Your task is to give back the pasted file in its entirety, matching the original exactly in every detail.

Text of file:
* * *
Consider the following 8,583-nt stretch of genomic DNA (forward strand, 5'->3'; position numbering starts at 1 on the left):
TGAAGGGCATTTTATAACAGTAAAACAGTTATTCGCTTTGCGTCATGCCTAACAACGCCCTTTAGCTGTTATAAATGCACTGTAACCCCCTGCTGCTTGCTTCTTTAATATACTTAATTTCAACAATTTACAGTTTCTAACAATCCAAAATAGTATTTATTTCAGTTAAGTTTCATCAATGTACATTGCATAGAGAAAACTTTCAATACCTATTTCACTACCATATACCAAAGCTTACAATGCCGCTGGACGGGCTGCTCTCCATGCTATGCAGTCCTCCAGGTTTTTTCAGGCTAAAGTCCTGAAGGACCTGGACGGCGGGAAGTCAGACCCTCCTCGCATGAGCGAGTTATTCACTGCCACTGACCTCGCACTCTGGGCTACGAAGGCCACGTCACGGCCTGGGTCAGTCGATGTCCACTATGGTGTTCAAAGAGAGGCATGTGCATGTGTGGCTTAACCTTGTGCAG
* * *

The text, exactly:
Consider the following 8,583-nt stretch of genomic DNA (forward strand, 5'->3'; position numbering starts at 1 on the left):
TGAAGGGCATTTTATAACAGTAAAACAGTTATTCGCTTTGCGTCATGCCTAACAACGCCCTTTAGCTGTTATAAATGCACTGTAACCCCCTGCTGCTTGCTTCTTTAATATACTTAATTTCAACAATTTACAGTTTCTAACAATCCAAAATAGTATTTATTTCAGTTAAGTTTCATCAATGTACATTGCATAGAGAAAACTTTCAATACCTATTTCACTACCATATACCAAAGCTTACAATGCCGCTGGACGGGCTGCTCTCCATGCTATGCAGTCCTCCAGGTTTTTTCAGGCTAAAGTCCTGAAGGACCTGGACGGCGGGAAGTCAGACCCTCCTCGCATGAGCGAGTTATTCACTGCCACTGACCTCGCACTCTGGGCTACGAAGGCCACGTCACGGCCTGGGTCAGTCGATGTCCACTATGGTGTTCAAAGAGAGGCATGTGCATGTGTGGCTTAACCTTGTGCAG